The Internal World: An interview with Steve Von Till

Jeff Terich

Steve Von Till lives a separate life from the apocalyptic metal he creates with Neurosis, the band he’s played in for more than three decades. In fact, he lives several. There’s also Steve Von Till, the folk singer/songwriter, who has released four albums of dusty Americana. And there’s Harvestman, his abstract, psychedelic drone-folk project that comprises some of the strangest, spaciest music he’s ever released.

There’s also Steve Von Till, the elementary school teacher, who’s been spending his time since quarantine began in the spring coordinating a virtual classroom in his rural Idaho community, which has proven to be a challenge for him, the students and families alike. Yet as all this is happening, Von Till has also been preparing the release of some new creative projects. His new album No Wilderness Deep Enough is out this week, and through this record Von Till opens up a new world of atmospheric and compositional exploration, layering piano, synths and horns in an ambient art-pop sound that resembles very little of his recorded work to date. Except for his heavy rasp of a voice, which listeners of Neurosis would recognize anywhere—an element suggested by engineer Randall Dunn, which Von Till initially objected to. “I didn’t think it needed my gnarled croak on top of it ruining this beautiful contemplative ambient music,” he says.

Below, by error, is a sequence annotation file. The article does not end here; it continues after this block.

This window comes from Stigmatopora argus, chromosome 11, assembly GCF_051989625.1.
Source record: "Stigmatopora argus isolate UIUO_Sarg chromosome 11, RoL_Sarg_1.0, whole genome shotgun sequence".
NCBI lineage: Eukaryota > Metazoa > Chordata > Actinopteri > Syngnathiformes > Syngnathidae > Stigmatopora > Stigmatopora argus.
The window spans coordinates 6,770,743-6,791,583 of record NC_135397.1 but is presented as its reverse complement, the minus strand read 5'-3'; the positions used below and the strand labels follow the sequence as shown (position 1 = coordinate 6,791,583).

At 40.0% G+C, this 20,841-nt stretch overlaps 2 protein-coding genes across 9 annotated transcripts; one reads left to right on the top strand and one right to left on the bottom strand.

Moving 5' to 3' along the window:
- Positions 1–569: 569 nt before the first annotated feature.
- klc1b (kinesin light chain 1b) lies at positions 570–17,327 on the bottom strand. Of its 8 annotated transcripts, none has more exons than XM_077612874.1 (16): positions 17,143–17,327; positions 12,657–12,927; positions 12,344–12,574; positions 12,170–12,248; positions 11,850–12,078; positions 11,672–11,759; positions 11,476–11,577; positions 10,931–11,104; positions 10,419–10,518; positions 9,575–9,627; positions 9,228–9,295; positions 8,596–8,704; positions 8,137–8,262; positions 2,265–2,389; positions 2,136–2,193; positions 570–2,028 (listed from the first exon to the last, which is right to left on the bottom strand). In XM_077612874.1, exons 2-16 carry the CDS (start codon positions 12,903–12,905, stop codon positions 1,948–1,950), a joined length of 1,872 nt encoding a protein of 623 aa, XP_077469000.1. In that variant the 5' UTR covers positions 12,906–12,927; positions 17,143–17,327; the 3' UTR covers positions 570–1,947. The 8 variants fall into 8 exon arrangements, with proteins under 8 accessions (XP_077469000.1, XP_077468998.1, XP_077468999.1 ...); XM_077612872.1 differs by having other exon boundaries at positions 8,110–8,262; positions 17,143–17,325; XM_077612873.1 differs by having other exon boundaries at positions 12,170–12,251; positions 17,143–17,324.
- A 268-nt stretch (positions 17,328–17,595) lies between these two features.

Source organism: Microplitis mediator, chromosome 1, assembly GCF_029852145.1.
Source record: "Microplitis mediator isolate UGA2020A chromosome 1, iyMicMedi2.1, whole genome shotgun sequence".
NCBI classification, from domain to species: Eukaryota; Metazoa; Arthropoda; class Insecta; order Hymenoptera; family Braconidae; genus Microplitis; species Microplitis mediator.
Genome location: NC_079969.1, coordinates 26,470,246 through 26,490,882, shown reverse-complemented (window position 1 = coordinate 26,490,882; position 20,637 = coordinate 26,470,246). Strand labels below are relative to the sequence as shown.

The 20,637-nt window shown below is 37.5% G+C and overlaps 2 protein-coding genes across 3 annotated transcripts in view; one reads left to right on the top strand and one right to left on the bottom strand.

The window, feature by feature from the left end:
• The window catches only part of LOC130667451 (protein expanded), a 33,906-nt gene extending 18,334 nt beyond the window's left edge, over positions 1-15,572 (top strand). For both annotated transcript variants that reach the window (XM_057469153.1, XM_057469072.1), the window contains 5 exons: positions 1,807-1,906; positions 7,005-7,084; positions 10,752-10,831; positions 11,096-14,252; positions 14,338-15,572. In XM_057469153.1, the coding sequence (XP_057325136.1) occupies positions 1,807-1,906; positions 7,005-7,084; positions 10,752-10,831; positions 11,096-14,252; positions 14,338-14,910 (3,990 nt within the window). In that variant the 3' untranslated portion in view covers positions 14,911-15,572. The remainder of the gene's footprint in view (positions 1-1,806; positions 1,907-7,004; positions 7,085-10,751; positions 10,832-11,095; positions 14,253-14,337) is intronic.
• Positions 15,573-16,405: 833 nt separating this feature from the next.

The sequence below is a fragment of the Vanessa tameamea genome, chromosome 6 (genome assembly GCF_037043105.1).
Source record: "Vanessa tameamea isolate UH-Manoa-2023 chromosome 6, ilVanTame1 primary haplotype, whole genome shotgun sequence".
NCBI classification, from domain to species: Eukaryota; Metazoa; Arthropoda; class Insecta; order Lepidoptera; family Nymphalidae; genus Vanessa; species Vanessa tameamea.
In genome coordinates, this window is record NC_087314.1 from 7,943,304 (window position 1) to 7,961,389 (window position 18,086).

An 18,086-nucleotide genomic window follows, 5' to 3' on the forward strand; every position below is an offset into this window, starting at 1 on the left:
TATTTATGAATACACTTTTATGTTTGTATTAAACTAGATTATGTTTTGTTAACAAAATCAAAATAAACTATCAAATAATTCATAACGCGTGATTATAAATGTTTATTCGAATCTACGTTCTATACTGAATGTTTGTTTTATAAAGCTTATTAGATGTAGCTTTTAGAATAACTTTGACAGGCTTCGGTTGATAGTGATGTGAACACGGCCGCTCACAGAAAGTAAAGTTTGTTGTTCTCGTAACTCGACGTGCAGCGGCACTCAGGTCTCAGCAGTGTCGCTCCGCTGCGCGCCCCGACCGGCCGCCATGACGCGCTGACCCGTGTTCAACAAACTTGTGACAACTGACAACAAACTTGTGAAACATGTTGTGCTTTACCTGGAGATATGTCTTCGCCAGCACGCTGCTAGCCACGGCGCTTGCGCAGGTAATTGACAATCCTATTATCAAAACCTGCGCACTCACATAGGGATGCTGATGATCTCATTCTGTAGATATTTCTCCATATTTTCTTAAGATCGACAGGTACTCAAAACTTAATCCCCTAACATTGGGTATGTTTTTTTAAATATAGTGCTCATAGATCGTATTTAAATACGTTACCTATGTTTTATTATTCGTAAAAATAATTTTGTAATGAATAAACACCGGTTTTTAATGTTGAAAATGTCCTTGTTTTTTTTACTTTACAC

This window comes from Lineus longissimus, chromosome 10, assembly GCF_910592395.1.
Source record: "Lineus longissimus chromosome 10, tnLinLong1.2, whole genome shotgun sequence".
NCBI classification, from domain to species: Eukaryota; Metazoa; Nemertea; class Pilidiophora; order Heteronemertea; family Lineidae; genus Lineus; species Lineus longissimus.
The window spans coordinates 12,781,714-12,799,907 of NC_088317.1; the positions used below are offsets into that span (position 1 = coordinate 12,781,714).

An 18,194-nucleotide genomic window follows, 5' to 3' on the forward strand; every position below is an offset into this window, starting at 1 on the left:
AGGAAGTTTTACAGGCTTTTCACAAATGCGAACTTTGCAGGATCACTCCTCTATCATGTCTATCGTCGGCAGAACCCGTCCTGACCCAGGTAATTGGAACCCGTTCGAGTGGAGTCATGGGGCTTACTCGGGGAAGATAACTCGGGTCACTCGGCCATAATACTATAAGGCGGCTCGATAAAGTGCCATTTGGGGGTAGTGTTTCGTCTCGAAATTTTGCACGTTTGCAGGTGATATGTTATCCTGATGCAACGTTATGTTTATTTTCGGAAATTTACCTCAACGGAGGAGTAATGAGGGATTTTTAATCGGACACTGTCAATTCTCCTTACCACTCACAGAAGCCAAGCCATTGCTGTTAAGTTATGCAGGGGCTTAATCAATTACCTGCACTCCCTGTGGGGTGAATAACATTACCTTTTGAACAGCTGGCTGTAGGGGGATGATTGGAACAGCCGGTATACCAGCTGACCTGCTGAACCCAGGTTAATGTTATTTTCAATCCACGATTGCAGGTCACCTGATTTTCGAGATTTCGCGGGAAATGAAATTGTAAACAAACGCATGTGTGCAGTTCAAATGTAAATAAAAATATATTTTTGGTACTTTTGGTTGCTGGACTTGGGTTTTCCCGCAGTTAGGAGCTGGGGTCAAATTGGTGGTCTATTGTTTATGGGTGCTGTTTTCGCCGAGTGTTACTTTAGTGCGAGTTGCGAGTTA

Von Till is also releasing another project, a book of lyrics and poetry titled Harvestman: 23 Untitled Poems and Collected Lyrics. The volume comprises a series of poems that he wrote over a year-long period, as well as lyrics from his solo recordings dating back to 1999. As he reflects on the decision to put out his poetry, he’s quick to point out how that might conflict with his reputation as a life-long performer in a metal and hardcore punk realm.

“Coming from the music background I come from, if you say, ‘hey man, I’m putting out a book of poetry,’ you choke on those words before you even get ‘em out. Like, are you serious? The impostor syndrome rages hard on that move. But that felt like part of the challenge. You do it, don’t dishonor the muse by not validating it. Whatever your personal self doubts are aside and follow the art, because the art’s always led you in the right direction.”

We spoke to Von Till about dealing with lockdown in a rural community, seeking inspiration from the natural world and tapping into the “infinite thing.”


Treble: How have things been for you in lockdown?